My readers are requesting specific OKRs coaching examples and best practices for making work measurable and creating a metrics-driven culture. In this post, I share highlights from my OKRs coaching session with an Engineering VP at a mid-sized software company to illustrate best practices for identifying underlying drivers and moving toward a metrics-driven culture using the Objectives and Key Results (OKRs) methodology.
Note to busy readers: Feel free to skim over the article and look at the key points in red
OKRs Coaching Session Outcome
Although we drafted several objectives, let’s focus on one objective in this post. The Objective is “Measure and improve engineering’s support of sales.” This Objective has 2 Key Results.
Here is the final language of the OKR. For those of you not familiar with the OKR jargon, just know that O = Objective and KR = Key Result. The KRs are the measurable things that need to happen in order to define achievement of the objective.
O: Measure and improve engineering’s support of sales
· KR 1: Document all engineering engagements with $100k+ prospects and obtain a baseline on the technical pass rate metric by end of Q2.
· KR 2: 60% of account managers in 1 region trained and certified on product X selling technique by end of Q2
Let’s reflect on how the conversation evolved beginning with somewhat fuzzy objectives and ending with two well-defined KRs that define how engineering can help drive sales. We did not begin with a menu of KPIs and select the best options. I posted an article in 2016 detailing problems with a menu-driven, “alternative-focused” approach. We started with a focus on what outputs from this particular engineering team most impact sales.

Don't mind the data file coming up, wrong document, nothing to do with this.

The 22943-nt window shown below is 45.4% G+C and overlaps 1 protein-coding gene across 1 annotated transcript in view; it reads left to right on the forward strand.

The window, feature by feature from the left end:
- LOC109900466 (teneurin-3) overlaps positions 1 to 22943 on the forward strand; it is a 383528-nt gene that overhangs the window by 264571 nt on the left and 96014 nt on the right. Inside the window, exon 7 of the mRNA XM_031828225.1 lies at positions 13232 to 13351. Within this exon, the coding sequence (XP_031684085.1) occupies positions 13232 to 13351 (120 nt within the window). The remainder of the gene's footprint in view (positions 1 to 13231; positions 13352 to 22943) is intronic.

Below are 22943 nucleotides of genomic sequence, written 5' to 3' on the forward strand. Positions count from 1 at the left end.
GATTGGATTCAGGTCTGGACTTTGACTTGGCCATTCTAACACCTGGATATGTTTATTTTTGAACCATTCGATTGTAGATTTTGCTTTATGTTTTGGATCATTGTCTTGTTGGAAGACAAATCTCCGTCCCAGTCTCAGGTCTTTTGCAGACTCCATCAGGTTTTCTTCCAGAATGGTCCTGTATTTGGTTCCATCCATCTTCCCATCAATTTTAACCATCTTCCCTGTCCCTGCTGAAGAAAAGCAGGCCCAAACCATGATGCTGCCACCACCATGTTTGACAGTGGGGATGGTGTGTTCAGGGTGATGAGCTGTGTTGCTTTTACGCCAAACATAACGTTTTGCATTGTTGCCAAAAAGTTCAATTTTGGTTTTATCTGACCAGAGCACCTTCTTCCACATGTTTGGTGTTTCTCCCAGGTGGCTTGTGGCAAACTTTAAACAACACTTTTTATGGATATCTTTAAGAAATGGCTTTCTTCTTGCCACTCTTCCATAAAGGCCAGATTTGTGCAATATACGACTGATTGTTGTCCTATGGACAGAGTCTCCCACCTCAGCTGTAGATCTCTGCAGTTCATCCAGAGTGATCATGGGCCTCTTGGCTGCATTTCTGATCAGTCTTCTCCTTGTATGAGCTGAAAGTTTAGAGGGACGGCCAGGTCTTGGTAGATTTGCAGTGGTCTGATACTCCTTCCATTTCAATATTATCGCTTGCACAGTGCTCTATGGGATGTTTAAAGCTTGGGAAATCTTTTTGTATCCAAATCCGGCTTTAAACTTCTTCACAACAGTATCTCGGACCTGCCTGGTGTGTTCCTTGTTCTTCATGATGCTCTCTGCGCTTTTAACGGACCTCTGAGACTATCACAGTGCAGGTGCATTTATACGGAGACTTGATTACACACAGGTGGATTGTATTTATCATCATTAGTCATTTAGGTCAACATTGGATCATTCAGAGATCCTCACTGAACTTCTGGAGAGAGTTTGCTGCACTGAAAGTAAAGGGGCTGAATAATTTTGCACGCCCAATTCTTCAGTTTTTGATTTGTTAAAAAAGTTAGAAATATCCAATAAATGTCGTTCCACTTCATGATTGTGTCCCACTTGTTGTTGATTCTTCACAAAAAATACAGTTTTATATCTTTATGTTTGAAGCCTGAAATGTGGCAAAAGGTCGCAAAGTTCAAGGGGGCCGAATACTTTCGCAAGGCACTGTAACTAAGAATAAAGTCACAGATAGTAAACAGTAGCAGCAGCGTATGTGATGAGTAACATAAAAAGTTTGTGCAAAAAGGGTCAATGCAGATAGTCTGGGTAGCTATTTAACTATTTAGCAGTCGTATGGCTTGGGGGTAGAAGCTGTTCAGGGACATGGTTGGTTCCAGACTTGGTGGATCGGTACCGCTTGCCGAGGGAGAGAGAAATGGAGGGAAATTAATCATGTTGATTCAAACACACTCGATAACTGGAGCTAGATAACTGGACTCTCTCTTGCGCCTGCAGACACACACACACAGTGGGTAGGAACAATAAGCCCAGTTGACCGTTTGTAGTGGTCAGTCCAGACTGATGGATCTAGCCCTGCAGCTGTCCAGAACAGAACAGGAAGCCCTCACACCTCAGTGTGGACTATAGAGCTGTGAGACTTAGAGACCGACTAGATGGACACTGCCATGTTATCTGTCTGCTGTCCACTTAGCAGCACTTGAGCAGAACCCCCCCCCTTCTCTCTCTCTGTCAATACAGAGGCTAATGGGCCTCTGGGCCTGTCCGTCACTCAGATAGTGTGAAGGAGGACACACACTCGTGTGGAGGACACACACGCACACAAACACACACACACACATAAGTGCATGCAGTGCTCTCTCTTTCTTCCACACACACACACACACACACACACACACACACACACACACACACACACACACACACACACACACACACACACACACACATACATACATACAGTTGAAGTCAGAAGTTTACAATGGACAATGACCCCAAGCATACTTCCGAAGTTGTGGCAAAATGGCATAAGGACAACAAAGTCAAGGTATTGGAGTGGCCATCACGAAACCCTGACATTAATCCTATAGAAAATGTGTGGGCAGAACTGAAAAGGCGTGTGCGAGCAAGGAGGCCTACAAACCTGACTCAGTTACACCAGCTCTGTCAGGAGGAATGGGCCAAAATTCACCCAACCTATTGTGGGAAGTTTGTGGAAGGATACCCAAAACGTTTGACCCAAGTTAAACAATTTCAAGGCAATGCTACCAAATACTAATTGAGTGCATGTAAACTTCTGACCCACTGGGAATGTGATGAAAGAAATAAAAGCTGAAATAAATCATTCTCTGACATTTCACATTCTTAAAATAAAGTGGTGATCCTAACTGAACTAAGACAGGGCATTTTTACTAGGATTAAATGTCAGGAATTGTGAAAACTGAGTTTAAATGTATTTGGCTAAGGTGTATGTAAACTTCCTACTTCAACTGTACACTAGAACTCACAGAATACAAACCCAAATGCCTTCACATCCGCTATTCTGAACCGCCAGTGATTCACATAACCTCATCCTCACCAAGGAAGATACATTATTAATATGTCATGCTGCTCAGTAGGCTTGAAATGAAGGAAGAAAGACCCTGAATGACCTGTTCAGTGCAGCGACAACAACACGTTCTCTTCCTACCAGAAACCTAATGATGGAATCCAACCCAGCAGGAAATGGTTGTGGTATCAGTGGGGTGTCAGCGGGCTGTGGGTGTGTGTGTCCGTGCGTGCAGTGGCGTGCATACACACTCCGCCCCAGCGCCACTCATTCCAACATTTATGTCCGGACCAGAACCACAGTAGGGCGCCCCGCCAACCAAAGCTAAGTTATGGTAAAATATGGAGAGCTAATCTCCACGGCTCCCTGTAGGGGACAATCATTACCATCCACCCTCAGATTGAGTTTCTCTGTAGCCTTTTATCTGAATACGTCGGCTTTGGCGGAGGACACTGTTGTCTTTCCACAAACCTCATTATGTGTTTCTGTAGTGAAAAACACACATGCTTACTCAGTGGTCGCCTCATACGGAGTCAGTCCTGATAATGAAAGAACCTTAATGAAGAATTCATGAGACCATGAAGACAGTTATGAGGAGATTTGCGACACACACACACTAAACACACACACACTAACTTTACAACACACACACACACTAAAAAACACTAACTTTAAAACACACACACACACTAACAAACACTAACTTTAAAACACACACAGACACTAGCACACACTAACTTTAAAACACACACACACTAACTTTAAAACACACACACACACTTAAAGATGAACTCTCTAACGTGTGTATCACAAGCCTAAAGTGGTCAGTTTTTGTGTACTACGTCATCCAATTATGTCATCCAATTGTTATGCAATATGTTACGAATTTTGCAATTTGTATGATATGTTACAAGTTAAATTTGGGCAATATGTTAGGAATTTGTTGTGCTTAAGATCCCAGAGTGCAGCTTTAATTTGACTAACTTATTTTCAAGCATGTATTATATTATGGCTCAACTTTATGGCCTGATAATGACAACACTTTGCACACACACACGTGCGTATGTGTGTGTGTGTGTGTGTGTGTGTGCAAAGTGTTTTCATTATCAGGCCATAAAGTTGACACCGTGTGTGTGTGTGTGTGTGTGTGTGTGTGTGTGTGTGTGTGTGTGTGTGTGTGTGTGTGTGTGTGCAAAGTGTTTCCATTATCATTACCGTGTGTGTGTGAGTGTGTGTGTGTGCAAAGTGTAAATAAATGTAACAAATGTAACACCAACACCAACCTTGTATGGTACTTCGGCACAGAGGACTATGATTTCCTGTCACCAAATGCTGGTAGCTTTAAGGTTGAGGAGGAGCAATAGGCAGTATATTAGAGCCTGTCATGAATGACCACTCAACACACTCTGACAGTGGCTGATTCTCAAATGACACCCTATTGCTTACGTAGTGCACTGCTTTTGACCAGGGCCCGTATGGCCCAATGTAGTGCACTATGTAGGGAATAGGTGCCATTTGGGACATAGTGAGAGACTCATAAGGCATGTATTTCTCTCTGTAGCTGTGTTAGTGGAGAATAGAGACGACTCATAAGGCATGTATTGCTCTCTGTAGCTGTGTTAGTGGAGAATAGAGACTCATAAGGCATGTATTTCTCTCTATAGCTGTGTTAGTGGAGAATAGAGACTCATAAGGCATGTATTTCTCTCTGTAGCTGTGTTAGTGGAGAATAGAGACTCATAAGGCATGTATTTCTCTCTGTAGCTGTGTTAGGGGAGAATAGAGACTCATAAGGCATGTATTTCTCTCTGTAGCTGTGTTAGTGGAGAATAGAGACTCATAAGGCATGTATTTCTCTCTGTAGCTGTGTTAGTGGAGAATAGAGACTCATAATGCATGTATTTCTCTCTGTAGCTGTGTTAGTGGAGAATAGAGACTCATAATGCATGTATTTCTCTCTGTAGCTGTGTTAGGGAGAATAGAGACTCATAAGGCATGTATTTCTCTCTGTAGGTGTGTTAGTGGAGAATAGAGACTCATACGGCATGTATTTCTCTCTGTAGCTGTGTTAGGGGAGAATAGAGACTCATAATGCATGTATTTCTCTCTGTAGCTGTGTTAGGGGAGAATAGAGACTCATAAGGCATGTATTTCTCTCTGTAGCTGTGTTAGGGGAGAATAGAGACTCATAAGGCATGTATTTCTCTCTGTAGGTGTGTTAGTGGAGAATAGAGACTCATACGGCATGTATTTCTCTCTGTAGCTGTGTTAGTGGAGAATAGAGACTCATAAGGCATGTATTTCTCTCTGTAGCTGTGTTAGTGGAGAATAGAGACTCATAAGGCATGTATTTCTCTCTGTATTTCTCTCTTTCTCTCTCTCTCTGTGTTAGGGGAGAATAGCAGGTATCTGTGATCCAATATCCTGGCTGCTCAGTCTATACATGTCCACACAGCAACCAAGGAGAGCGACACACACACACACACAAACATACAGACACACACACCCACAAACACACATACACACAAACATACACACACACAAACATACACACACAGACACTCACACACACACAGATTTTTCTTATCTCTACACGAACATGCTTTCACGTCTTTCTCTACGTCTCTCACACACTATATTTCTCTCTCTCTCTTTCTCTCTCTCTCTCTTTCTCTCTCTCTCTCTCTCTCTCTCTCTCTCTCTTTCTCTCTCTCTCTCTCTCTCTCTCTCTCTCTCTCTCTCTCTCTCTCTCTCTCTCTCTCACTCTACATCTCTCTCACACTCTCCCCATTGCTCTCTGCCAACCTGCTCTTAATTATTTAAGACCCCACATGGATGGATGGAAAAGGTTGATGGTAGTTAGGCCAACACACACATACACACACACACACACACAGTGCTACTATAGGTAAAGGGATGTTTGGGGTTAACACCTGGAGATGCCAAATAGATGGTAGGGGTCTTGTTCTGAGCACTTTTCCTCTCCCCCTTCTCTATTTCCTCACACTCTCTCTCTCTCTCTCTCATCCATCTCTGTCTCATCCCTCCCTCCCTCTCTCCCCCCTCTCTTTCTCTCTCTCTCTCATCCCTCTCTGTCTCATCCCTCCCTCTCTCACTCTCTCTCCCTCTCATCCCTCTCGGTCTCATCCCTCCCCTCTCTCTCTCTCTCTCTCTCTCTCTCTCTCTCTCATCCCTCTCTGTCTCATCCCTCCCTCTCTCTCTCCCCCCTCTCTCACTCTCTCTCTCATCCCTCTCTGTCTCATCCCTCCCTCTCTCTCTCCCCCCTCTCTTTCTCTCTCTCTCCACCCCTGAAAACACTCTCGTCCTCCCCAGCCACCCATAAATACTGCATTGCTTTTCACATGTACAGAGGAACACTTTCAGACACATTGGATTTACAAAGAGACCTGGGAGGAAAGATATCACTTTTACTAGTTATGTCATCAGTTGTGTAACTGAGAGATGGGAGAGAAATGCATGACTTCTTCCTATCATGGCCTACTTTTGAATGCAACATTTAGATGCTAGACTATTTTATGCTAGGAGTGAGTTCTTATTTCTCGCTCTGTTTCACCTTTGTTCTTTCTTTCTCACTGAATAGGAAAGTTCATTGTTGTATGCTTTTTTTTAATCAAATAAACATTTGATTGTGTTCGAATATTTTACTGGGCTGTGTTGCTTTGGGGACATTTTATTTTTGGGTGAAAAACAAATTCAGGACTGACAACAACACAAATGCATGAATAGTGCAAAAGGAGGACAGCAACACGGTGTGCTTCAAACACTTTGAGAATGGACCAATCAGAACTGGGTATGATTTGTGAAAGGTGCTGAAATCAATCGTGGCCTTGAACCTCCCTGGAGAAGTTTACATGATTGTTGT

OKR Coaching Transcript
Here is a summary of my coaching conversation with the Engineering VP:
· Me: At the end of the quarter, how would we know if Engineering helped sales achieve their targets?
· Engineering VP: Hmm, that’s a really good question. (Pause)
· Me: OK, can you name a particular customer who purchased within the last year where Engineering clearly contributed to the sales process?
· Engineering VP: Actually, no. But that would be very good data to have. It’s not so much that we help sales close deals, it’s more like we keep the prospect in the mix.
The Engineering VP initially proposed the following KRs to reflect achievement of the O:
· “Provide sales support for 5 major prospects in Q2”
· “Develop training for sales team by end of Q2”
While these 2 statements are directional, they are not measurable. Let’s look at the process for translating these two statements into measurable KRs!
Statement 1: “Provide sales support for 5 major prospects in Q2”
We should give some credit for being specific with the use of “major prospect.” The statement appears to be measurable. It includes the number “5” and is time bound “in Q2.”
Here’s a summary of the conversation we had along with the action items arising from our conversation to improve this key result:
· My question to address ambiguity: Is there a distinction between a major prospect and a minor prospect?
· Engineering VP: Not really
· My question to ensure alignment across departments is jointly defined: Do you and the VP Sales agree on the definition of a “major prospect”
· Engineering VP: Let’s replace “major prospect” with “prospect with $100k+ year 1 revenue potential.” Then we can run this definition by the VP Sales.